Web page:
Sustainable Options: LEED™ and Green Globes™ – a Comparison – Part Three of a Three Part Series

By Tracy L. Randazzo, AIA

August 6, 2015

L-R_Miltimore_Belk_Aerial ApertureIn part one and part two we compared Leadership in Energy and Environmental Design (LEED) certification through the United States Green Building Council (USGBC) and Green Globes certification through the Green Building Initiative (GBI).  To conclude this discussion, it’s important to remember why these rating systems are used.  That they help to provide energy savings and aid us in being responsible stewards of available resources is obvious.  But how does a checklist or a formal submittal to an outside agency make this easier?

Why Use a Rating System

Some organizations try to curb costs on new buildings or renovations by skipping the Certification process.  While it is certainly not required in order to obtain a fully-operational, sustainable building that suits your needs, there are some benefits to the checks and balances LEED and Green Globes Certifications require. During design, you will be afforded common language, given by the Certification platform you chose.  You won’t simply be asking for “Energy Efficiency”.  You may instead be asking for “Energy Savings at 26% above ASHRAE 90.1 Standards” (from the LEED Scorecard). Your designer understands what this metric means and will be able to deliver to you precisely the design and systems you want; no surprises.

The quality-assurance and quality-control afforded by having a sustainability standard to follow cannot be underestimated. Comparisons will be made for value-engineering during later phases of the work, and without set metrics to hit, systems may be value-engineered (VE) to those that you would not have otherwise allowed.  The scorecards help the entire team remember why and how the design and systems got to the current level, and final VE decisions can be made considering all of the past requirements the project is trying to uphold. During construction, this continues via submittals to the designer that meet specific specified criteria to obtain Certification.

How to Choose a Rating System

When choosing a rating system, ask yourself some questions.  Who are you – what type of organization are you; what is your vision, your mission; what is your culture?  What are you – how are your current facilities designed, built, used, and operated; how are people trained to use them?  Where do you want to go – what are your sustainable goals; what are the long-term benefits of indicating compliance to your staff and customers? Where are you in the process – is this decision being made during design or during construction? Are you Innovative?  Do you want your designers to be?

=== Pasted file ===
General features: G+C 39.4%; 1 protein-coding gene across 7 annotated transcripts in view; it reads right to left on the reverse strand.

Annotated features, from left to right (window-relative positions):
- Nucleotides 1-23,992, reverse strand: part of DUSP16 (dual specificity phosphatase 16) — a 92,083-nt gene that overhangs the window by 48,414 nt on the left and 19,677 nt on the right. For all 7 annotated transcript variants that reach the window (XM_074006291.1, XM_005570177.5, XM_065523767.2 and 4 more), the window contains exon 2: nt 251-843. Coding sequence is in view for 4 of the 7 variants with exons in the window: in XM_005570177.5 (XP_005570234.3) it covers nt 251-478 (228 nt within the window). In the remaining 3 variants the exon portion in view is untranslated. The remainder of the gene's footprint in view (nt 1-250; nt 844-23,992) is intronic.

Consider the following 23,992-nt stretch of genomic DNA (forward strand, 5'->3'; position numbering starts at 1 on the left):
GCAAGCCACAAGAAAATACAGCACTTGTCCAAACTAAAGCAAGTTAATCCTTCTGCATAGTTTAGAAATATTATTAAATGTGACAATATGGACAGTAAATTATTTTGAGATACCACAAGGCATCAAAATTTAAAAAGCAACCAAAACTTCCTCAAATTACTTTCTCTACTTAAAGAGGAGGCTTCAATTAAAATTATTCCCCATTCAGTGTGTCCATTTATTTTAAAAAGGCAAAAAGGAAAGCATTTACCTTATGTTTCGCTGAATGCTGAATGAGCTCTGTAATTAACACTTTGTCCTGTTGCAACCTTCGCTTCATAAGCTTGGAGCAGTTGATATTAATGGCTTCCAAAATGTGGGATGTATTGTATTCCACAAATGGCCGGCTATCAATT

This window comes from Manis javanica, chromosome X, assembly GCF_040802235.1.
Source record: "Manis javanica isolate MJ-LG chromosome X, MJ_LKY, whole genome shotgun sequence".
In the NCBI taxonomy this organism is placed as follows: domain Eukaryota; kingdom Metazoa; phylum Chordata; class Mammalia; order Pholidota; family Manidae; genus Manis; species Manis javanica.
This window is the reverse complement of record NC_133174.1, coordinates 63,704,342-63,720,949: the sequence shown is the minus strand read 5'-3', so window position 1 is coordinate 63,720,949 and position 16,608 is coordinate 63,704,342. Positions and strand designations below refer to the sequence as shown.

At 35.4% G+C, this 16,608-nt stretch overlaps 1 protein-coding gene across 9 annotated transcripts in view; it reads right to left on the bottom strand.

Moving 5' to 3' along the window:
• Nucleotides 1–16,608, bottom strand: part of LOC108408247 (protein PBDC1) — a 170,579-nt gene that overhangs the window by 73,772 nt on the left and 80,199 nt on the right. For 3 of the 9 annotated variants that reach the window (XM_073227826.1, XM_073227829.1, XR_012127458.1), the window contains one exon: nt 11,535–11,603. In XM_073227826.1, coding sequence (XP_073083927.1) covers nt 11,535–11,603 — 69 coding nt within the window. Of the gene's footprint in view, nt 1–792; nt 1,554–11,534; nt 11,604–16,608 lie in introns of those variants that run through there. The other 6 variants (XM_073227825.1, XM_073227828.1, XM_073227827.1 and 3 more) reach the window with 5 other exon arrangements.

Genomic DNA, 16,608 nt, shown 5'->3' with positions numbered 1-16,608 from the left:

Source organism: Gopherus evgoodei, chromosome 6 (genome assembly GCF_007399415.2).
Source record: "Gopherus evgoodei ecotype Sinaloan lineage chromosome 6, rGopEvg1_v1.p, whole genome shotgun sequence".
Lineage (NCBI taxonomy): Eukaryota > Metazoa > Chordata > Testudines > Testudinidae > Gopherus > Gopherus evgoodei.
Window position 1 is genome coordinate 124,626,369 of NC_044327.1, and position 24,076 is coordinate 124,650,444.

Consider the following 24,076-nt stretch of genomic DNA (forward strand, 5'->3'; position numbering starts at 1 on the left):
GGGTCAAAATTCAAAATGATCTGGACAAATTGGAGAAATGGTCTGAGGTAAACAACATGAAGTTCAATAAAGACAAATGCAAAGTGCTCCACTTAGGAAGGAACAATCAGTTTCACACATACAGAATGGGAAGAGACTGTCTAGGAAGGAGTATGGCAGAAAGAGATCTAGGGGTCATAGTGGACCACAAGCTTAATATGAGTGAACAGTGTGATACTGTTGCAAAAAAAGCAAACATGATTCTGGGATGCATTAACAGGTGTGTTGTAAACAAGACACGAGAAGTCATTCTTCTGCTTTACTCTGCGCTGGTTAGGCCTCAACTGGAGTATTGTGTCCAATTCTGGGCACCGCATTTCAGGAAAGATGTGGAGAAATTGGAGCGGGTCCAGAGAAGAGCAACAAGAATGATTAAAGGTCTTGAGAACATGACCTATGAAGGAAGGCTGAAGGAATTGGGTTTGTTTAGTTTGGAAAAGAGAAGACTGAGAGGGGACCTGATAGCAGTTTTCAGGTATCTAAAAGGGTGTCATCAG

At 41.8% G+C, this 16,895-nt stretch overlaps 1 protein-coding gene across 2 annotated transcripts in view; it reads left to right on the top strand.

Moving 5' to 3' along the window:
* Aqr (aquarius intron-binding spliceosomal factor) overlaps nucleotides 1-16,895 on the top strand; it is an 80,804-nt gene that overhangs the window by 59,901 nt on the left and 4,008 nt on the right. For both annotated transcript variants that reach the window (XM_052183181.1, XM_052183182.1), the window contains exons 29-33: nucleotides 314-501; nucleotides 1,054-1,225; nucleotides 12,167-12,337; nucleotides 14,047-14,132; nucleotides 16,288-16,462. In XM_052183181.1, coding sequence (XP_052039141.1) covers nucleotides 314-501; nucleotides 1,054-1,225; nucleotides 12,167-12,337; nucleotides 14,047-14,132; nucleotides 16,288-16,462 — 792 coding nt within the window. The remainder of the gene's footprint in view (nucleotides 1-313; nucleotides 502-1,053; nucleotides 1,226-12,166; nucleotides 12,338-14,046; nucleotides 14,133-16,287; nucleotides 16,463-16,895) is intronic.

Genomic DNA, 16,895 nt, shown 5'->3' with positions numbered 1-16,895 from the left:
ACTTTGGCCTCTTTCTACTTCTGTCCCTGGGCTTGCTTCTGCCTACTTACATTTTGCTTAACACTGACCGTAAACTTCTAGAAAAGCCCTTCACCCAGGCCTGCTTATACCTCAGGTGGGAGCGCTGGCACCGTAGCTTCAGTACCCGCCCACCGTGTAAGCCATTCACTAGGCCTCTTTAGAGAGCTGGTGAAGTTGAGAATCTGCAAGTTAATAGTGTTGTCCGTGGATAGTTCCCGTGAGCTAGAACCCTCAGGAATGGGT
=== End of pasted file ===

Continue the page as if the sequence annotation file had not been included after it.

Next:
Discussing your answers to these questions with your designers is the best way to come to a mutually beneficial decision about the Certification and Sustainability Goals of your project. For example, if you are making a decision in the middle of construction, Green Globes will be an easier and less costly process for you to go through; If you need the USGBC LEED plaque in the lobby to convince your particular customers you are at the top of the sustainability game, it may be one of many viable reasons to move forward with LEED Certification; If your building is being fed from a central plant using Chlorofluorocarbons (CFCs), you won’t meet the LEED prerequisite for Fundamental Refrigerant Management, so Green Globes is the alternative that works best.  Know who you are and what you want to achieve and the rating system that’s right for you will show itself.



  1. Beard, J: A Study of Comparative Sustainability Certification Costs/Green Rating System Cost Comparison Study
  2. Melton, P. and Roberts, T.: LEED vs. Green Globes A Definitive Analysis
  3. Roberts, T: LEED Certified or Certifiable? Architects Make the Case for Earning the Plaque

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